Published January 24, 2017
This is a rush transcript from "On the Record," August 4, 2015. This copy may not be in its final form and may be updated.
GRETA VAN SUSTEREN, FOX NEWS HOST: Israeli Prime Minister Benjamin Netanyahu blasting the nuclear deal with Iran saying it paves a dangerous path to a bomb. Listen to this.
(BEGIN VIDEO CLIP)
BENJAMIN NETANYAHU, ISRAEL PRIME MINISTER: The nuclear deal with Iran doesn't block Iran's path to the bomb -- to the bomb. It actually paves Iran's path to the bomb. Worst, it gives Iran two paths to the bomb. Iran can get to the bomb by keeping the deal or Iran can get to the bomb by violating the deal.
Under the deal, if a facility is suspected of housing a hidden nuclear activity, inspectors must wait at least 24 days. That's 24 days, before getting access to those suspected sites.
Not only that, the inspectors must first share with Iran the critical intelligence that led them to suspect these sites in the first place. That's actually astounding.
Some have said that 24 days is not long enough to conceal evidence of illicit nuclear activity. But as leading experts have pointed out, 24 days is more than enough time to clean up a site of all traces of illicit activity.
It's like the police giving a drug dealer three and a half weeks' notice before raiding his lab. Believe me, you can flush a lot of nuclear meth down the toilet in 24 days.
The claim that we oppose this deal because we want war is not just false. It's outrageous. Israel wants to dismantle Iran's nuclear program and Israel wants peace. This deal would advance neither goal. I don't oppose this deal because I want war. I oppose this deal because I want to prevent war, and this deal will bring war.
It will spark a nuclear arms race in the region and it would feed Iran's terrorism and aggression. That would make war, perhaps the most horrific war of all, far more likely.
(END VIDEO CLIP)
VAN SUSTEREN: Former U.S. Ambassador to the U.N. John Bolton joins us. Good evening sir and President Obama and Secretary Kerry believe that this is our best shot in avoiding war. Prime Minister Netanyahu says the deal will bring war.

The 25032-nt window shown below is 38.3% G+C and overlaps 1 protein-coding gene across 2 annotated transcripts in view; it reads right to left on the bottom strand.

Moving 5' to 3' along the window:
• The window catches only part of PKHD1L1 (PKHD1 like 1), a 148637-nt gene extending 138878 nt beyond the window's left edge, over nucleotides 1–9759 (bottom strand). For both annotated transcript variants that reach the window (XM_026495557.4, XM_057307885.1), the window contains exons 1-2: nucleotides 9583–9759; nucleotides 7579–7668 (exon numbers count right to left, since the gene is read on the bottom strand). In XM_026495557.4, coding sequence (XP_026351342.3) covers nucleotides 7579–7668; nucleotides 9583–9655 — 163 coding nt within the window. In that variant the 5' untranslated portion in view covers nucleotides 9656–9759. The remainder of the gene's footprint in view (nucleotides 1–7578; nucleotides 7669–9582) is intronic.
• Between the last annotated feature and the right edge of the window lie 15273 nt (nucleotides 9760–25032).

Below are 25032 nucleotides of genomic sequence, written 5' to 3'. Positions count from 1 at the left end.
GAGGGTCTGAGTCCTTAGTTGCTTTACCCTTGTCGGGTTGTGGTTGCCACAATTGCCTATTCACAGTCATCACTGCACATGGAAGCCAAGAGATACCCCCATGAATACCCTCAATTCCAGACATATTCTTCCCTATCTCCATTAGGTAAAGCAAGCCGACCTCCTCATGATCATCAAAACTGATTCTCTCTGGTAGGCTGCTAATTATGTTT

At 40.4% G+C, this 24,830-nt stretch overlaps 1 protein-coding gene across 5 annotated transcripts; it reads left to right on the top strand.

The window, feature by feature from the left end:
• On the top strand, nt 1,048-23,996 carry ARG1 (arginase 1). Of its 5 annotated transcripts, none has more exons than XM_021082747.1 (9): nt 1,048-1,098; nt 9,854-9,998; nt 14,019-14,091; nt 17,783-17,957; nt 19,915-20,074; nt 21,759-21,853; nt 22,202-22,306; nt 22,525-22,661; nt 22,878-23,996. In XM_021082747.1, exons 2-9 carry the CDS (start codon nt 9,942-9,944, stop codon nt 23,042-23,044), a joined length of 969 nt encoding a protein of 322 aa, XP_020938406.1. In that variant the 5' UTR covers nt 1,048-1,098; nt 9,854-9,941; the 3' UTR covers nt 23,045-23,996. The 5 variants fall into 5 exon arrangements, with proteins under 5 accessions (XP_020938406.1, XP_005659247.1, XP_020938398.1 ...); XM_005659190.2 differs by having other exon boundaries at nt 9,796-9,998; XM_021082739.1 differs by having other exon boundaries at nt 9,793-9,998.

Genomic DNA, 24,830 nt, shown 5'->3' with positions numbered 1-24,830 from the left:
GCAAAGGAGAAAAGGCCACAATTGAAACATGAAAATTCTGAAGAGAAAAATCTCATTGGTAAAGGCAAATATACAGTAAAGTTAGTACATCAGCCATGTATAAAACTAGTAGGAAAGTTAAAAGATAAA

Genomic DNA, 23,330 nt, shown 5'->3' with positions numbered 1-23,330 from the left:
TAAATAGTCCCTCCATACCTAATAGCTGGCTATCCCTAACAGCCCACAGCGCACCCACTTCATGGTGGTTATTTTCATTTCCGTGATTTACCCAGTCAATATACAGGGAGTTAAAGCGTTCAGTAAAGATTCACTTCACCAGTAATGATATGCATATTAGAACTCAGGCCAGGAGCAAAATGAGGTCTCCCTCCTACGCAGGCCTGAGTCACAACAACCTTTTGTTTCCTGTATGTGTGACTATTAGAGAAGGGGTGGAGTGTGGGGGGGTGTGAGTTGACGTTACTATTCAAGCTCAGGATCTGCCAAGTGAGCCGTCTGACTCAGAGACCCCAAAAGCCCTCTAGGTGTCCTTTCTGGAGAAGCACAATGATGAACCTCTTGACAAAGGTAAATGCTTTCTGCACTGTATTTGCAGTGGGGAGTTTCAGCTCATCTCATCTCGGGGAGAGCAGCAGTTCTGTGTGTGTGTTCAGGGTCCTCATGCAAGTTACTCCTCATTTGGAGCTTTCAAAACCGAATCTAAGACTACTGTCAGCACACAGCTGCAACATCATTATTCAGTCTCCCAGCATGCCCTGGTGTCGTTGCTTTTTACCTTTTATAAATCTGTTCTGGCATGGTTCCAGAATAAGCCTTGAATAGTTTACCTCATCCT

JOHN BOLTON, FORMER U.S. AMBASSADOR TO U.N.: Well, I think the deal is not going to stop Iran from getting Nuclear Weapons and I'm not waiting until the end of the eight to 10-year period. I think they're violating the deal already. They're pursuing a 30-year long objective of getting nuclear weapons
VAN SUSTEREN: Why do you think that? Why -- just because they're, you know, they're liars in response to terrorism or something else?
BOLTON: Well, that -- those are interesting points but they've violated their commitments on nuclear agreements going right back to violating the fundamental commitment they made under the Nuclear Nonproliferation Treaty. They don't have credibility. We've known how they destroyed buildings, excavated thousands of cubic yards of dirt, lied in stone wall to the IAEA for over 20 years.
So I think there are facilities we don't know about. I think they're on a path to nuclear weapons but as Netanyahu said, even if they accept the deal when the time limits expire, they're on the way to nuclear weapons then.
VAN SUSTEREN: So what would be the best case? I mean what would you do if you're President of United States?
BOLTON: I would have five years ago in conjunction with Israel or on our own gone after the key points of the nuclear fuel cycle the Iranian enrichment facilities, the Iranian conversion facility and the heavy water facility.
This regime is not going to be talked out of its nuclear weapons program.
VAN SUSTEREN: All right, five years ago, we're right now according to the president two to three months out from a nuclear weapon of Iran. Five years ago, I don't know where we are but we've now -- we're -- it seems like if you believe that this that the Intel is correct that the two to three months out and, you know, I got to tell you that since the dam and what happened with weapons of mass destruction, I don't have a lot faith on the intelligence collection but if we're two to three months out, why have we get up to the cliff?
BOLTON: Well, for about four and a half years, the Obama administration was saying they were at least a year away. That became inconvenient when they decided that they had extended that period. We don't have great intelligence. That's not a good thing. What that means is that as this deal unfolds we'll be hard press to know what Iran is really doing and they will take full advantage of it including their cooperation with North Korea which they've engaged in the ballistic missile program for well over 15 years.
VAN SUSTEREN: I'll tell you what is deeply charged me is that photo in Richmond that we didn't know about that Iran finally told us about it. We had no clue existed although these two to three months, I don't know whether to be like the scare to death because at two to three months or that just bad intelligence I got to say. I feel like the American people are totally in the dark just sort of picking sides like Netanyahu, you like President Obama.
BOLTON: We're operating in time of great uncertainty but the idea that any of the coercive measures that Obama says will apply if Iran violates the deal, I don't know why anybody has any faith that they'll apply. The snapback sanctions mechanism has doomed the failure. Vice President Biden has been on Capitol Hill saying use of force is still an option. No, it's not. Nobody believes that Barack Obama will use force against Iran.
VAN SUSTEREN: All right and once they get all those millions of dollars in cash, what they can do with that that's actually serve whole another issue and one that I hope thinking strong about in Capitol Hill.
Anyway, Ambassador, thank you sir.
BOLTON: Thank you.